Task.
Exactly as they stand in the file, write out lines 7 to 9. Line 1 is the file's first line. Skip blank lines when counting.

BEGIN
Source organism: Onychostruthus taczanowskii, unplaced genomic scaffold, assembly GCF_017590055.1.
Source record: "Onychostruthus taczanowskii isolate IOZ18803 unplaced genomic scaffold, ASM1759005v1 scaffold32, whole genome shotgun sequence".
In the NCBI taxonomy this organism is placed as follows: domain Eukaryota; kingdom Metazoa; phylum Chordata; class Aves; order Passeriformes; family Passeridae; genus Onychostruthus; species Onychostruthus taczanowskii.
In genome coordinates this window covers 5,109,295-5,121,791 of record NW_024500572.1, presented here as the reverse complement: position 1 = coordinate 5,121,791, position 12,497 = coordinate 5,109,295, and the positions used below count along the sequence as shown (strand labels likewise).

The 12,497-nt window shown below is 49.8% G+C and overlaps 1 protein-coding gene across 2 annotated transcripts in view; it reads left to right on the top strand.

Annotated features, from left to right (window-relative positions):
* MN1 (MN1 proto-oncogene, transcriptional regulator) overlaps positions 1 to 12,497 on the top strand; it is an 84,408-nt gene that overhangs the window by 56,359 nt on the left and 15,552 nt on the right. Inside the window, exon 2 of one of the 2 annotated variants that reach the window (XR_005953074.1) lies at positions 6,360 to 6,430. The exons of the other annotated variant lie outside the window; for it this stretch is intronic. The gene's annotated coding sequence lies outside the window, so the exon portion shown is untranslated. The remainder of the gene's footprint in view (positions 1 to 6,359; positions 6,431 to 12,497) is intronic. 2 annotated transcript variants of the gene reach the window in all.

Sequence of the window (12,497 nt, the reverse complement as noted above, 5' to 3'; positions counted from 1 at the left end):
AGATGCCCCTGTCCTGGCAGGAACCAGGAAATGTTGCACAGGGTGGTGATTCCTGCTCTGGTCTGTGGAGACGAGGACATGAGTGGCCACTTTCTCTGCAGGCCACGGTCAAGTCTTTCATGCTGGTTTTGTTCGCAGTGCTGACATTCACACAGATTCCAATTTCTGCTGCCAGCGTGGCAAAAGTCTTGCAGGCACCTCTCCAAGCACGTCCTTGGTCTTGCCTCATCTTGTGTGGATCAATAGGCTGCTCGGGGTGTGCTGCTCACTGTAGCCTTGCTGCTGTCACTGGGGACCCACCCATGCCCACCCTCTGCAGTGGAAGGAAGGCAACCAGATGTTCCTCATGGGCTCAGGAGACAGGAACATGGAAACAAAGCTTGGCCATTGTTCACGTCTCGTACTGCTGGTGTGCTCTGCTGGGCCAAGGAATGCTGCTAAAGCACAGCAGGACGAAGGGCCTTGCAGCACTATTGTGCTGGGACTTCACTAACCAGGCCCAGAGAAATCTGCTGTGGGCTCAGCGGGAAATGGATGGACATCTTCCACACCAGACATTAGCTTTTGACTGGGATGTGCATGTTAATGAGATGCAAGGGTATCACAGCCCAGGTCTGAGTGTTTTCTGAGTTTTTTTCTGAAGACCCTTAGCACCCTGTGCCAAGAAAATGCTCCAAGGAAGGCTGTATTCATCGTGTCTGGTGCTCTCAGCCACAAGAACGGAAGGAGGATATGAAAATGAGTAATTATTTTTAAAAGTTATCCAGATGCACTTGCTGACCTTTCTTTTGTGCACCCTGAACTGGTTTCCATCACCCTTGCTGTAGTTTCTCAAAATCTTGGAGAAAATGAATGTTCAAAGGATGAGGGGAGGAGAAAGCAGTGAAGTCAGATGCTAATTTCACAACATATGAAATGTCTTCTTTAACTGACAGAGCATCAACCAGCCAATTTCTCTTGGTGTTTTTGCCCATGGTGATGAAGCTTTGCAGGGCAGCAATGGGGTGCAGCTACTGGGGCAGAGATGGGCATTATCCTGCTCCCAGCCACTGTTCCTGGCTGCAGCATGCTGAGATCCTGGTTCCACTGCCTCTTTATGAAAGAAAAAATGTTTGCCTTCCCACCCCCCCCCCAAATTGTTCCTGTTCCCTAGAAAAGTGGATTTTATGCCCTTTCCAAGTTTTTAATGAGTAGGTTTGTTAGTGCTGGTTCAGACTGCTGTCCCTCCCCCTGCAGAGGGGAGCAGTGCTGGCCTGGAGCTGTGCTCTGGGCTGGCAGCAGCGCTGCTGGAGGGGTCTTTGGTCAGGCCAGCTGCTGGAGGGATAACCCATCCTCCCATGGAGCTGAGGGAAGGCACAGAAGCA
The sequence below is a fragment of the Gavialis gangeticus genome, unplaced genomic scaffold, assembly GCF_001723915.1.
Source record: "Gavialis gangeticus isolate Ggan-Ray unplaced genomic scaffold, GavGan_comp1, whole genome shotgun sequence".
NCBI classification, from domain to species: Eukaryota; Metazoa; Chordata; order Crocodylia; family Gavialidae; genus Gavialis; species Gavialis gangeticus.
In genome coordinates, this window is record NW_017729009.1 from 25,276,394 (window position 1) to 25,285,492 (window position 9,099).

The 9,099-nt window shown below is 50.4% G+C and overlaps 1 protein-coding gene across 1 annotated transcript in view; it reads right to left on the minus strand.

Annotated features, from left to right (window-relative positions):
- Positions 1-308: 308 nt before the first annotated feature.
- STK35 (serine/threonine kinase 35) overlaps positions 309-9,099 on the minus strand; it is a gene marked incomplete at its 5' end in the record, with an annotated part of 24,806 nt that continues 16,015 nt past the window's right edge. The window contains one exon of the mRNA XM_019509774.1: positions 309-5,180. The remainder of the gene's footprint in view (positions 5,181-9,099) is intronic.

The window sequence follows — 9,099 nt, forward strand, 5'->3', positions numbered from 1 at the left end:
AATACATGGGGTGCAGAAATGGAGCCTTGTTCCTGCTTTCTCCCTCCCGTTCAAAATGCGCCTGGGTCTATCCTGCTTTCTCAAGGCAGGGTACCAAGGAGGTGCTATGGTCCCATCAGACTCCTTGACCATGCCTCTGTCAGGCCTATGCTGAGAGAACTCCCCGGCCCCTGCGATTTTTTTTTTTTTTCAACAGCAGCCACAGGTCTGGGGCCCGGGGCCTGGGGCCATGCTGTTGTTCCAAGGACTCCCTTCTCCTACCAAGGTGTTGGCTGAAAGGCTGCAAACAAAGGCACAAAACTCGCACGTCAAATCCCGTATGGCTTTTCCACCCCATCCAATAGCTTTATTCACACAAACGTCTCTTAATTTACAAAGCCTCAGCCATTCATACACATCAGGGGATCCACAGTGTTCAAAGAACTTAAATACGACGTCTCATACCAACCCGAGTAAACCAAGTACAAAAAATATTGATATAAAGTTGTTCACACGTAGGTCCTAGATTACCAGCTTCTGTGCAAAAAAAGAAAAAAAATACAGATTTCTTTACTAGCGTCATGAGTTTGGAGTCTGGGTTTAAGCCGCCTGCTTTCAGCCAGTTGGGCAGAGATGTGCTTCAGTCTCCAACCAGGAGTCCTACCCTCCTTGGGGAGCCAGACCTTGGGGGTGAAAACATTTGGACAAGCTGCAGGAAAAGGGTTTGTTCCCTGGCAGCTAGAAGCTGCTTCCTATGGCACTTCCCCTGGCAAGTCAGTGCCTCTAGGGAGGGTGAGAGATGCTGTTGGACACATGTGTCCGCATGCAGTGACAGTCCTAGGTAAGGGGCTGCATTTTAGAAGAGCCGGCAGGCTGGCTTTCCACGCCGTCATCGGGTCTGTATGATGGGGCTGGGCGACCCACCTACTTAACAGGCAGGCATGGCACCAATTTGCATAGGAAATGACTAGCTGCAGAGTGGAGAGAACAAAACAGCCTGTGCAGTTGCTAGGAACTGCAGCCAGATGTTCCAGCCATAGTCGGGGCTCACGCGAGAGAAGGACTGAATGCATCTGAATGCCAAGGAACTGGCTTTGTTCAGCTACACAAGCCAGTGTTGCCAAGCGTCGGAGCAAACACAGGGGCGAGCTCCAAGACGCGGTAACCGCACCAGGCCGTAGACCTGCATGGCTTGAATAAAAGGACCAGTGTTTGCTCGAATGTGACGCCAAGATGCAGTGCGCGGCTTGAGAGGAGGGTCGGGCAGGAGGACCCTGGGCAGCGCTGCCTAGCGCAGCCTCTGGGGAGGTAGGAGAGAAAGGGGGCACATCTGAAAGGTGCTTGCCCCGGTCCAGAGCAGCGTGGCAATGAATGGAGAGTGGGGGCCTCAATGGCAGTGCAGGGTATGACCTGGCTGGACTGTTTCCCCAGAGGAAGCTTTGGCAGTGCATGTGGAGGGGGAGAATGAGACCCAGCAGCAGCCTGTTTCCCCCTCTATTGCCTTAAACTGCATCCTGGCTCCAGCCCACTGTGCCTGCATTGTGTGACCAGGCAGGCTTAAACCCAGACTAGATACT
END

* MN1 (MN1 proto-oncogene, transcriptional regulator) overlaps positions 1 to 12,497 on the top strand; it is an 84,408-nt gene that overhangs the window by 56,359 nt on the left and 15,552 nt on the right. Inside the window, exon 2 of one of the 2 annotated variants that reach the window (XR_005953074.1) lies at positions 6,360 to 6,430. The exons of the other annotated variant lie outside the window; for it this stretch is intronic. The gene's annotated coding sequence lies outside the window, so the exon portion shown is untranslated. The remainder of the gene's footprint in view (positions 1 to 6,359; positions 6,431 to 12,497) is intronic. 2 annotated transcript variants of the gene reach the window in all.

Sequence of the window (12,497 nt, the reverse complement as noted above, 5' to 3'; positions counted from 1 at the left end):
AGATGCCCCTGTCCTGGCAGGAACCAGGAAATGTTGCACAGGGTGGTGATTCCTGCTCTGGTCTGTGGAGACGAGGACATGAGTGGCCACTTTCTCTGCAGGCCACGGTCAAGTCTTTCATGCTGGTTTTGTTCGCAGTGCTGACATTCACACAGATTCCAATTTCTGCTGCCAGCGTGGCAAAAGTCTTGCAGGCACCTCTCCAAGCACGTCCTTGGTCTTGCCTCATCTTGTGTGGATCAATAGGCTGCTCGGGGTGTGCTGCTCACTGTAGCCTTGCTGCTGTCACTGGGGACCCACCCATGCCCACCCTCTGCAGTGGAAGGAAGGCAACCAGATGTTCCTCATGGGCTCAGGAGACAGGAACATGGAAACAAAGCTTGGCCATTGTTCACGTCTCGTACTGCTGGTGTGCTCTGCTGGGCCAAGGAATGCTGCTAAAGCACAGCAGGACGAAGGGCCTTGCAGCACTATTGTGCTGGGACTTCACTAACCAGGCCCAGAGAAATCTGCTGTGGGCTCAGCGGGAAATGGATGGACATCTTCCACACCAGACATTAGCTTTTGACTGGGATGTGCATGTTAATGAGATGCAAGGGTATCACAGCCCAGGTCTGAGTGTTTTCTGAGTTTTTTTCTGAAGACCCTTAGCACCCTGTGCCAAGAAAATGCTCCAAGGAAGGCTGTATTCATCGTGTCTGGTGCTCTCAGCCACAAGAACGGAAGGAGGATATGAAAATGAGTAATTATTTTTAAAAGTTATCCAGATGCACTTGCTGACCTTTCTTTTGTGCACCCTGAACTGGTTTCCATCACCCTTGCTGTAGTTTCTCAAAATCTTGGAGAAAATGAATGTTCAAAGGATGAGGGGAGGAGAAAGCAGTGAAGTCAGATGCTAATTTCACAACATATGAAATGTCTTCTTTAACTGACAGAGCATCAACCAGCCAATTTCTCTTGGTGTTTTTGCCCATGGTGATGAAGCTTTGCAGGGCAGCAATGGGGTGCAGCTACTGGGGCAGAGATGGGCATTATCCTGCTCCCAGCCACTGTTCCTGGCTGCAGCATGCTGAGATCCTGGTTCCACTGCCTCTTTATGAAAGAAAAAATGTTTGCCTTCCCACCCCCCCCCCAAATTGTTCCTGTTCCCTAGAAAAGTGGATTTTATGCCCTTTCCAAGTTTTTAATGAGTAGGTTTGTTAGTGCTGGTTCAGACTGCTGTCCCTCCCCCTGCAGAGGGGAGCAGTGCTGGCCTGGAGCTGTGCTCTGGGCTGGCAGCAGCGCTGCTGGAGGGGTCTTTGGTCAGGCCAGCTGCTGGAGGGATAACCCATCCTCCCATGGAGCTGAGGGAAGGCACAGAAGCA